Clear and present danger
I am very glad and relieved to read that bail was revoked for Ross Farca, the East Bay man who threatened online to kill Jews. This should have been done long ago. He is clearly a danger to the public.
Lea M. Delson
Yiddish is alive in the Bay
Kudos to Liz Harris for the fine article about Yiddish singer and private eye Gale Kissin (“Q&A: A Yiddish-speaking gumshoe with a tapping toe“). Gale has a beautiful voice in any language and is particularly heartwarming in Yiddish.
The article’s conclusion was misleading in terms of whether one can find Yiddish speakers in the Bay Area: KlezCalifornia runs a monthly salon for fluent Yiddish speakers, and our website identifies 10 classes going on right now plus seven additional informal opportunities to speak Yiddish. For those who don’t want to leave home, there are numerous online opportunities to learn mamaloshen (the language of our mothers). Check it out at klezcalifornia.org!
Best part of J.? Letters, obvi
Letters to the Editor are my favorite part of J. It’s the only place I read unequivocal support for Israel, the reality of the non-negotiating Arab neighbors and the misguided perspective of Democrat candidates. Bravo to all the writers in the Nov. 15 issue — Dorothea Dorenz, Julia Lutch, Steve Lipman, Fred Korr, Al Sokolow and Vladimir Kaplan.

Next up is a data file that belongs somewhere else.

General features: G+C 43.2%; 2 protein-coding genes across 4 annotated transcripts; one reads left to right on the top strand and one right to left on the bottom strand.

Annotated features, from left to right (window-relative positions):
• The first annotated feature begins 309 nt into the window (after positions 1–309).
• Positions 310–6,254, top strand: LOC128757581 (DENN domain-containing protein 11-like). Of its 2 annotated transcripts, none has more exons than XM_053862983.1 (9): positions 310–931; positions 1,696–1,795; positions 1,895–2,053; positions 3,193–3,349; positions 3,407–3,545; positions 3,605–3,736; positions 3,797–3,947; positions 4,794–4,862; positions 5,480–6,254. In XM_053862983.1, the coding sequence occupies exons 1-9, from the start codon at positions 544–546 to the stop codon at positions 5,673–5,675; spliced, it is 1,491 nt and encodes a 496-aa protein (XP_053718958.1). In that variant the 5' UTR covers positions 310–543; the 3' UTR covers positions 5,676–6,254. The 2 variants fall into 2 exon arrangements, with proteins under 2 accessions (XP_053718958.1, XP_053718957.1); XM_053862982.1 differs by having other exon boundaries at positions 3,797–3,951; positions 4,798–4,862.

The word that got away
One line in J.’s interview with Lynn Mahoney (“New SFSU president takes measured view of Israel fray”) caught my eye: The reporter asks Mahoney “why she believes there is so much passionate criticism focused on Israel, as opposed to other nations that could be considered colonial powers” Colonial powers? Really?
Can it be that a reporter in a Jewish newspaper writes that Israel is a colonialist enterprise — and that a Jewish newspaper allows this to slip by?